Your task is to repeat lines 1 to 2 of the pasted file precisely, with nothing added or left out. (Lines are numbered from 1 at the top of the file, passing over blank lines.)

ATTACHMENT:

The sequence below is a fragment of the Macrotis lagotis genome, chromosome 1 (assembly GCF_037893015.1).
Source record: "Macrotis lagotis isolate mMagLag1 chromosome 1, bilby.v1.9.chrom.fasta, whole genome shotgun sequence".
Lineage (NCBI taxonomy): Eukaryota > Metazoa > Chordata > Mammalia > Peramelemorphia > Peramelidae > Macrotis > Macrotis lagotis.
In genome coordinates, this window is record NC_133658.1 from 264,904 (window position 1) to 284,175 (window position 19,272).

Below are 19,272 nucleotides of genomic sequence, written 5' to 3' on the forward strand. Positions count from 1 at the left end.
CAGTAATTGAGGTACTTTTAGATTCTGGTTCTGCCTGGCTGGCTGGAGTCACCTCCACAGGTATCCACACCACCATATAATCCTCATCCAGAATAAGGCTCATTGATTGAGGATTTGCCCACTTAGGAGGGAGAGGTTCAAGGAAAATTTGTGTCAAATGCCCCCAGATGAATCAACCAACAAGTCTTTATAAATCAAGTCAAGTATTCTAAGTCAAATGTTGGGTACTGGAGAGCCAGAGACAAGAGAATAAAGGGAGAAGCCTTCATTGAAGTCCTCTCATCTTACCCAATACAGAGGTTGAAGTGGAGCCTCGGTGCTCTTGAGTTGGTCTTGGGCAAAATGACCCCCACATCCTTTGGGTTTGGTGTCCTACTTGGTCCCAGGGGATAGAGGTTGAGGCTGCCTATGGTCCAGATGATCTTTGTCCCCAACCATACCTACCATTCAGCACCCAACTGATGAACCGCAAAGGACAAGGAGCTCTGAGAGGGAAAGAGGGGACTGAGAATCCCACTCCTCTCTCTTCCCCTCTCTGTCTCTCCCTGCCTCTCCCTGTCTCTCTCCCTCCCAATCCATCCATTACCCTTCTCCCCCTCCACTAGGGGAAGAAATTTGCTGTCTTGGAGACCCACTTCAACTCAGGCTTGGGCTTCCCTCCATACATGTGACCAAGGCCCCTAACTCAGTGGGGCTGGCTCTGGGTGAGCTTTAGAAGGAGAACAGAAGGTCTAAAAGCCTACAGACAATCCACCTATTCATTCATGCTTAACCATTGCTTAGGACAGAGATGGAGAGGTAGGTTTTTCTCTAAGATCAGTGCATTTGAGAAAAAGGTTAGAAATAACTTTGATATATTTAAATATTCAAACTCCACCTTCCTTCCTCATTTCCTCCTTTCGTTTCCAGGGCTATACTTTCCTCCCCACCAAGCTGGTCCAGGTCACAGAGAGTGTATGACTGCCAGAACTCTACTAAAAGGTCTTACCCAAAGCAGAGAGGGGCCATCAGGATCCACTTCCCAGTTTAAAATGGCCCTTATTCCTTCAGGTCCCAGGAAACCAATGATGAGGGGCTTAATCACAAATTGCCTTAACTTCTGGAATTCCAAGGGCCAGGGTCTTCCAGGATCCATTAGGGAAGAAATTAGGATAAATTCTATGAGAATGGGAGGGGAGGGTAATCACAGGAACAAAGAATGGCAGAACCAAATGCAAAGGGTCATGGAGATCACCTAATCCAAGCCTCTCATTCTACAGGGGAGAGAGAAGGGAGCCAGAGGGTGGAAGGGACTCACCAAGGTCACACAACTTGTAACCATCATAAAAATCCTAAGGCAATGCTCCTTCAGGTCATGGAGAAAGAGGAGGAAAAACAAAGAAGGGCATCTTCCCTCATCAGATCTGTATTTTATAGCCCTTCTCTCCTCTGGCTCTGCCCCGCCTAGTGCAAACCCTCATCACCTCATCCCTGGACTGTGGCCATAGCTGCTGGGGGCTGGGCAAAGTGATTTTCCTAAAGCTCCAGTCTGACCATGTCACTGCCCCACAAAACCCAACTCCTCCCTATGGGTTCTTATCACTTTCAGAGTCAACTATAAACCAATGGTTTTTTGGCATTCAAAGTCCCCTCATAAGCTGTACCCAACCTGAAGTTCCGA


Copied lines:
The sequence below is a fragment of the Macrotis lagotis genome, chromosome 1 (assembly GCF_037893015.1).
Source record: "Macrotis lagotis isolate mMagLag1 chromosome 1, bilby.v1.9.chrom.fasta, whole genome shotgun sequence".